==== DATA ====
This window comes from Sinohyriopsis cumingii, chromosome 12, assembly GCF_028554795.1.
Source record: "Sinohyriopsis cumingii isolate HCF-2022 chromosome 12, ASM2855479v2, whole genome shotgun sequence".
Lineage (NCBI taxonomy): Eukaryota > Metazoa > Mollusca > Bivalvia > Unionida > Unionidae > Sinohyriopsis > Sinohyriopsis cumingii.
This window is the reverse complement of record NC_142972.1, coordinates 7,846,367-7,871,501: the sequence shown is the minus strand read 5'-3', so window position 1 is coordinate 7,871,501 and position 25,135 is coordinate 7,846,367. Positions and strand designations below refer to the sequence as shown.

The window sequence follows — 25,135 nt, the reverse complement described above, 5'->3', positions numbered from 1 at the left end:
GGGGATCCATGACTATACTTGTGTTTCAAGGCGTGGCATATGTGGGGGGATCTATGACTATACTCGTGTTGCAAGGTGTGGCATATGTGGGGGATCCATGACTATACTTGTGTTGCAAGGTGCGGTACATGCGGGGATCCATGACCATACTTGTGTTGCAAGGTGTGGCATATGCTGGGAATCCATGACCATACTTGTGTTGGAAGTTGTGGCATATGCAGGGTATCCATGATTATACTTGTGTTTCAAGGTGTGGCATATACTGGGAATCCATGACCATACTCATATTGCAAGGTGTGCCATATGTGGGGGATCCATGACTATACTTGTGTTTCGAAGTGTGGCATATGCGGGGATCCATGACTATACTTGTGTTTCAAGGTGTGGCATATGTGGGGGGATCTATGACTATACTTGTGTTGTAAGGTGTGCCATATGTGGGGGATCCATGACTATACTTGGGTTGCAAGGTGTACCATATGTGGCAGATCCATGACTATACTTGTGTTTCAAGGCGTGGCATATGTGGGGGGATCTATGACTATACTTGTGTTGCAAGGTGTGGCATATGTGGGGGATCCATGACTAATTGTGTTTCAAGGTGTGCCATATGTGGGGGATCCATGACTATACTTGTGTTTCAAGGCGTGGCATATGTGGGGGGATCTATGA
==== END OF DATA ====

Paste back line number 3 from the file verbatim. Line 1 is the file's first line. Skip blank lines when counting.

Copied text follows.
Lineage (NCBI taxonomy): Eukaryota > Metazoa > Mollusca > Bivalvia > Unionida > Unionidae > Sinohyriopsis > Sinohyriopsis cumingii.